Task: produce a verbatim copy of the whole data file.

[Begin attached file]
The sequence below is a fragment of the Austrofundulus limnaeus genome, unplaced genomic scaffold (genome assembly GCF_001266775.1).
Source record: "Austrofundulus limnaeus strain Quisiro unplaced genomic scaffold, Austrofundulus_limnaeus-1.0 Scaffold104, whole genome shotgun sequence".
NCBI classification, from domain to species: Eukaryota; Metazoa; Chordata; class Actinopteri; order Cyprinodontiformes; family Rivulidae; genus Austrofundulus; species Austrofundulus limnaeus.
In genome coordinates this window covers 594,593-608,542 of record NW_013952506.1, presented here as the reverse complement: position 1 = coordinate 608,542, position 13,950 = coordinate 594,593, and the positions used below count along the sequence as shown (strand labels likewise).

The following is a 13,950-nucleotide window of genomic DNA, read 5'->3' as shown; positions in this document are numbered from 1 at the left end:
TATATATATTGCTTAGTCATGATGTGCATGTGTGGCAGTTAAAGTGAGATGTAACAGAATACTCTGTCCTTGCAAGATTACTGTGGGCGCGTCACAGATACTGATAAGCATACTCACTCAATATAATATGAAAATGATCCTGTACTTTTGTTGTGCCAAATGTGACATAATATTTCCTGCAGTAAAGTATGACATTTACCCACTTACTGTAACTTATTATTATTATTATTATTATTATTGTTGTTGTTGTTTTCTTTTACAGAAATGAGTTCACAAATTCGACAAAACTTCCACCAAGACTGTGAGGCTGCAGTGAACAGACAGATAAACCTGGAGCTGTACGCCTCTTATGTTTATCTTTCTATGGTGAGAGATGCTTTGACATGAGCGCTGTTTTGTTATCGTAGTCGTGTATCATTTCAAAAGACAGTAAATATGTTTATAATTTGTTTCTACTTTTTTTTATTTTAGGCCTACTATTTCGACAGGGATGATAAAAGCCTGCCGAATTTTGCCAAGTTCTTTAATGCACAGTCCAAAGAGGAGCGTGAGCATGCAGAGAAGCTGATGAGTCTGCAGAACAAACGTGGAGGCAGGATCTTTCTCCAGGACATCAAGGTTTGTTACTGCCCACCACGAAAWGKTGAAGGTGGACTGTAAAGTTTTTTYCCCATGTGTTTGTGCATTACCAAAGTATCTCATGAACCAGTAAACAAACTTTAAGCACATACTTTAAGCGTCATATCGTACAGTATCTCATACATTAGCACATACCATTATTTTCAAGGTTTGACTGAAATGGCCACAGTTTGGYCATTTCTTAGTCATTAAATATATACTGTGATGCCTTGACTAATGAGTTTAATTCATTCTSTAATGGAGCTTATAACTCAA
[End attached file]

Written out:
The sequence below is a fragment of the Austrofundulus limnaeus genome, unplaced genomic scaffold (genome assembly GCF_001266775.1).
Source record: "Austrofundulus limnaeus strain Quisiro unplaced genomic scaffold, Austrofundulus_limnaeus-1.0 Scaffold104, whole genome shotgun sequence".
NCBI classification, from domain to species: Eukaryota; Metazoa; Chordata; class Actinopteri; order Cyprinodontiformes; family Rivulidae; genus Austrofundulus; species Austrofundulus limnaeus.
In genome coordinates this window covers 594,593-608,542 of record NW_013952506.1, presented here as the reverse complement: position 1 = coordinate 608,542, position 13,950 = coordinate 594,593, and the positions used below count along the sequence as shown (strand labels likewise).

The following is a 13,950-nucleotide window of genomic DNA, read 5'->3' as shown; positions in this document are numbered from 1 at the left end:
TATATATATTGCTTAGTCATGATGTGCATGTGTGGCAGTTAAAGTGAGATGTAACAGAATACTCTGTCCTTGCAAGATTACTGTGGGCGCGTCACAGATACTGATAAGCATACTCACTCAATATAATATGAAAATGATCCTGTACTTTTGTTGTGCCAAATGTGACATAATATTTCCTGCAGTAAAGTATGACATTTACCCACTTACTGTAACTTATTATTATTATTATTATTATTATTGTTGTTGTTGTTTTCTTTTACAGAAATGAGTTCACAAATTCGACAAAACTTCCACCAAGACTGTGAGGCTGCAGTGAACAGACAGATAAACCTGGAGCTGTACGCCTCTTATGTTTATCTTTCTATGGTGAGAGATGCTTTGACATGAGCGCTGTTTTGTTATCGTAGTCGTGTATCATTTCAAAAGACAGTAAATATGTTTATAATTTGTTTCTACTTTTTTTTATTTTAGGCCTACTATTTCGACAGGGATGATAAAAGCCTGCCGAATTTTGCCAAGTTCTTTAATGCACAGTCCAAAGAGGAGCGTGAGCATGCAGAGAAGCTGATGAGTCTGCAGAACAAACGTGGAGGCAGGATCTTTCTCCAGGACATCAAGGTTTGTTACTGCCCACCACGAAAWGKTGAAGGTGGACTGTAAAGTTTTTTYCCCATGTGTTTGTGCATTACCAAAGTATCTCATGAACCAGTAAACAAACTTTAAGCACATACTTTAAGCGTCATATCGTACAGTATCTCATACATTAGCACATACCATTATTTTCAAGGTTTGACTGAAATGGCCACAGTTTGGYCATTTCTTAGTCATTAAATATATACTGTGATGCCTTGACTAATGAGTTTAATTCATTCTSTAATGGAGCTTATAACTCAA